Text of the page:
Water regulation is newest roadblock to Maui housing

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By Keli‘i Akina

When bureaucracy grows, housing does not. That’s because more bureaucracy nearly always results in more regulation and delays — and I hope someday soon the majority of our policymakers in Hawaii will figure this out.

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The latest bureaucratic wrench to be thrown into the gears of homebuilding, especially on Maui, is a June ruling by the state Commission on Water Resource Management — also known as “C worm” — that designated West Maui as a surface water and groundwater management area.

The ruling is intended to protect the environment and Maui’s water supply. But as a practical matter, it heightens the level of bureaucratic scrutiny regarding everything water-related on the island, including new housing.

Maui homebuilders already had to deal with the county Department of Water Supply. The agency not only manages and operates Maui’s existing water systems, it also implements land-use plans and identifies what resources are available for current and future use.

CWRM, on the other hand, administers the state water code and governs permits related to surface water diversions and ground water development. Its expansion into Maui’s affairs was protested by both local politicians and residents as an affront to home rule and for adding another hurdle to homebuilding.

Eva Blumenstein, program manager of the Maui County Department of Water Supply, said Tuesday on my regular “Hawaii Together” program on ThinkTech Hawaii that the CWRM ruling means that every water purveyor on Maui will have to apply for a water-use permit that is subject to special conditions under the state code.

During the program, hosted by my Grassroot Institute of Hawaii colleague Ted Kefalas, Blumenstein said parties applying for new-use permits, such as for wells not yet in production for housing tracts yet to be built, will be dealt with only after existing uses have been addressed.

“There are, at least, I think … 80 existing wells in West Maui,” Blumenstein said, “so maybe 60 or so of those are production wells that need to be processed.”

Given that Maui is still waiting for a new state permit requested in 2009 for a water-treatment facility, it’s safe to say, she said, that, “It’ll be years, I’m sure,” before any new permits are granted.

Part of the problem, she said, is that every application has to navigate a process wherein anyone can file an objection or comment, which then must be resolved.

How many applications are slowed down by objections? According to Blumenstein, the answer is “all of them.”

“Every water-use permit application we have filed has been objected to,” she said.

Thus, if an affordable-housing project wants to proceed on Maui and it has already managed to navigate the other land-use and zoning requirements, that is only the beginning.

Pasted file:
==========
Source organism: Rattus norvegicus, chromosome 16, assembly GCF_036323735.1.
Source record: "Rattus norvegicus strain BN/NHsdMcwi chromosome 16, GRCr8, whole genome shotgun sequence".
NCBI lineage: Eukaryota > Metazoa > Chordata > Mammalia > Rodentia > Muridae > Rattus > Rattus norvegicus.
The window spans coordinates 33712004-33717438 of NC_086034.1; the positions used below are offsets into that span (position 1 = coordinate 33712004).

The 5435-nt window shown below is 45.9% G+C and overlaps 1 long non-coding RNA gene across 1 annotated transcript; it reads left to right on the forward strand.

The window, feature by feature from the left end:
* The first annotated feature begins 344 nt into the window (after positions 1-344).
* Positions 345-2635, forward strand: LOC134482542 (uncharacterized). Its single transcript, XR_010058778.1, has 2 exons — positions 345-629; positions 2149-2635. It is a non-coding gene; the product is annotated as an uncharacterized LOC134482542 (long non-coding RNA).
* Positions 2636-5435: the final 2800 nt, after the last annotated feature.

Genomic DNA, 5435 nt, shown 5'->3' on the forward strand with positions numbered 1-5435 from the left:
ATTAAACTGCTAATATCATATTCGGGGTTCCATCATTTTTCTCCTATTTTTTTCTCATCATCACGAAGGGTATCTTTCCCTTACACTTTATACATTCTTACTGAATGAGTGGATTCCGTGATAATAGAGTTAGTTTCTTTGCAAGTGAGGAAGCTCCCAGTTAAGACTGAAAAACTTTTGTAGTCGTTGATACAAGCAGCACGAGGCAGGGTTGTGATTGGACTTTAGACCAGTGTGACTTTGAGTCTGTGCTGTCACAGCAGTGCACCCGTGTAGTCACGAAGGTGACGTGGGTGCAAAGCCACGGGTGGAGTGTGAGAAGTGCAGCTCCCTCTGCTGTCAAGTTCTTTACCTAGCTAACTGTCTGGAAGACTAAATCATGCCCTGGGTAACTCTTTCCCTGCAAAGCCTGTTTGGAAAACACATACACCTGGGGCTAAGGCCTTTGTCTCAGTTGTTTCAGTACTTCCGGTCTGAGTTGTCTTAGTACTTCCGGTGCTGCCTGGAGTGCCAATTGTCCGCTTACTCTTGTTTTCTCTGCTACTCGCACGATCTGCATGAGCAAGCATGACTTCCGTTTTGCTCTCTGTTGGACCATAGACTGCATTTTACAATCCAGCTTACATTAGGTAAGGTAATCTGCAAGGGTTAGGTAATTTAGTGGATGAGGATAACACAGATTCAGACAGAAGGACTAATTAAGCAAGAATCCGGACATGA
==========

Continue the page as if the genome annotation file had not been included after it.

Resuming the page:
“[Imagine] an affordable-housing project proposed to develop a new water source to serve a project,” she said. “If your water use in that permit application is contested, then that whole project may be subject to a contested-case hearing. So that could result in appeal and add time and expense to the applicant” — which, of course, the prospective homebuilder might not have.

The most frustrating thing about all this is that CWRM appears to be duplicating the work of the county water department while ignoring the expertise the county agency has to offer.

The county, said Blumenstein, had planned how to meet the needs of the community and even allocate resources in a sustainable manner that could still support new housing. But CWRM’s designation completely ignored the county’s calculations and alleges that West Maui’s water needs exceed the supply.

Blumenstein explained that the county plan includes sources of water other than groundwater.

The county’s plan, she said, “allocates the most appropriate resource to future demand, considering the county land-use plans, the community’s priorities, climate-changing impacts, legal constraints, etc. So future development, for example, will have non-potable irrigation needs.

“The [county] plan says that should be primarily met with recycled water, not by potable groundwater. The plan may also prescribe that supply for new development should not be served by that underlying aquifer for groundwater.”

This is not to cast aspersions on CWRM officials. Undoubtedly, they think they’re doing the right thing too. Either way, no one is disputing that it is important to act responsibly and preserve our state’s resources. That is as true for our water supplies as for anything else.

But delay and bureaucracy aren’t “green.” They are just additional barriers that make it harder to live in our state and more expensive to build and buy a home.

Yes, let’s protect our water supplies, on Maui and throughout our beautiful islands. But don’t make it impossible to build affordable homes. We need to reduce the number of bureaucratic hurdles to housing, not increase them with more layers of well-intended but inappropriate regulation.
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Keli‘i Akina is president and CEO of the Grassroot Institute of Hawaii.

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